Al Now CMC, a whole different set of requirements because CMC has has very specific questions. Well, let me restate that for sure. So CMC three has two, has three of, of of of requirements if you would read maturity. Thank you. Seamless. He actually said that the cyber security maturity model. Yes and so level one which is the self assessment levels the PGY, the PG risk assessment is perfectly fine for level two.
Al You should use the one in aura. And that's because if you're a level two, you are at or near the prime contractor level and they are going to want to see a more deliberate risk assessment that go through the 110 controls of this 171 And so that's why you're going to four. For those that are that need level two, you should use RSA.
Al For those that don't need level two, that need level one to self assessed. And nobody should self-assess by the way, they should always have a third party do it strongly encourage that. And any MSP could do that. By the way, if they just you know, they, they and maybe I'll actually do a webinar on how they could do it because I think I can that they just I think they're just afraid of it.
Al They don't understand it, but they actually can do it. So to get but to get back to your question, is there an opportunity? Yes, there's an opportunity. I mean, there are well, first of all, I don't subscribe to the belief that you shouldn't audit yourself first, because as long as you're honest, then you should if you're if you're not, you should.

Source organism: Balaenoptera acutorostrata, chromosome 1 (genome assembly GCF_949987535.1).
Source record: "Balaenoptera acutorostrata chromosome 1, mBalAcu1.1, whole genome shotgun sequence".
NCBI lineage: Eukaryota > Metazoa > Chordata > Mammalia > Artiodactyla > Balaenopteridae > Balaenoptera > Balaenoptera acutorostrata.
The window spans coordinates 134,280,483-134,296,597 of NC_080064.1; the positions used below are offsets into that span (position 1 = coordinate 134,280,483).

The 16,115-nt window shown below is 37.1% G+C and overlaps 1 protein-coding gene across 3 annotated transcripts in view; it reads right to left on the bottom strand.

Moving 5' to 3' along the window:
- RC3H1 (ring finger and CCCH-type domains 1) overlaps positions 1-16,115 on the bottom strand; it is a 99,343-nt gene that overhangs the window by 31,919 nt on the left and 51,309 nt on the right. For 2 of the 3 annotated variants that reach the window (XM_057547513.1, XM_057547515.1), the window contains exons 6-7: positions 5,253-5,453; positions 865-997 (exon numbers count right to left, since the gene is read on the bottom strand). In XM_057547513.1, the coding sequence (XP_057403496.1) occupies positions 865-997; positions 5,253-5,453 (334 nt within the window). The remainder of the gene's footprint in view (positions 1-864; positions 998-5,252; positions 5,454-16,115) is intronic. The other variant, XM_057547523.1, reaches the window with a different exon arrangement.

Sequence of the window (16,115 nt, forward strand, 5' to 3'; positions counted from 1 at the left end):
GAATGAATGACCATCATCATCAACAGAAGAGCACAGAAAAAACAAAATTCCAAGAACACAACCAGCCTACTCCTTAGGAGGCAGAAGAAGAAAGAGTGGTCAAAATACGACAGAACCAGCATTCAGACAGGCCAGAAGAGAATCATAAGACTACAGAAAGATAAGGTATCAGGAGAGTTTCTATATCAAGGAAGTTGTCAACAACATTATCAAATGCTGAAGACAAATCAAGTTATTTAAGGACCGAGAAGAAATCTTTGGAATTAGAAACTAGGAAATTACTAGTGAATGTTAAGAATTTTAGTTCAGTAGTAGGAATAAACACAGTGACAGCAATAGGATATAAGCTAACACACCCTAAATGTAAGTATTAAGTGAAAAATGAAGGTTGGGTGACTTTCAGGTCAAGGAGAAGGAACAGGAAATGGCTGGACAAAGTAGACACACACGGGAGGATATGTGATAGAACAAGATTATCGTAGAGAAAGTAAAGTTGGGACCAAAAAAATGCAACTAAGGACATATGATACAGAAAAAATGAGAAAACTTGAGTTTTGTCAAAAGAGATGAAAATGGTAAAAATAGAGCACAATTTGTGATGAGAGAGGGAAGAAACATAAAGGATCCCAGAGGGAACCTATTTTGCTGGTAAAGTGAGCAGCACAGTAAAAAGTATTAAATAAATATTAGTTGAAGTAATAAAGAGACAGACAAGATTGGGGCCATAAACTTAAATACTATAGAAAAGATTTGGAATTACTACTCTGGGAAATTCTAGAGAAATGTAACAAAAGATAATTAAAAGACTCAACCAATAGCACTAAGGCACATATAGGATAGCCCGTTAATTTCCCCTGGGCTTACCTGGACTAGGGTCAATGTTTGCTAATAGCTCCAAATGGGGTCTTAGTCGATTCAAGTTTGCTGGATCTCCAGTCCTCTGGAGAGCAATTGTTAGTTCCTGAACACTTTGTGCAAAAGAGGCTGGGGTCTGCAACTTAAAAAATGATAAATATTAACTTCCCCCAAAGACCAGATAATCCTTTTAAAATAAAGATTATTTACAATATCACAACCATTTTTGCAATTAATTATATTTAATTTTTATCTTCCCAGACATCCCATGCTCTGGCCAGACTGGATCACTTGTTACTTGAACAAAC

Al And that doesn't mean that those who don't aren't honest. But but the reason is, is that by by doing an assessment, you become liable if you're also doing the work. And so I discourage MSPs from doing their own assessments when if they look in the mirror and say, all right, I might shave here and there if you're shaving here and there, you should not do your own assessment and that's because you become liable.
Al Right? You've said this. I got an assessment that, said you, you doing it, and now Mr. CEO will sue you and you did you this circular firing squad that you created for yourselves going to shoot you in the rear end. And so and again, that doesn't mean that if you're if you're using a third party, you're dishonest. It merely because there are people like you that believe that you should do your own.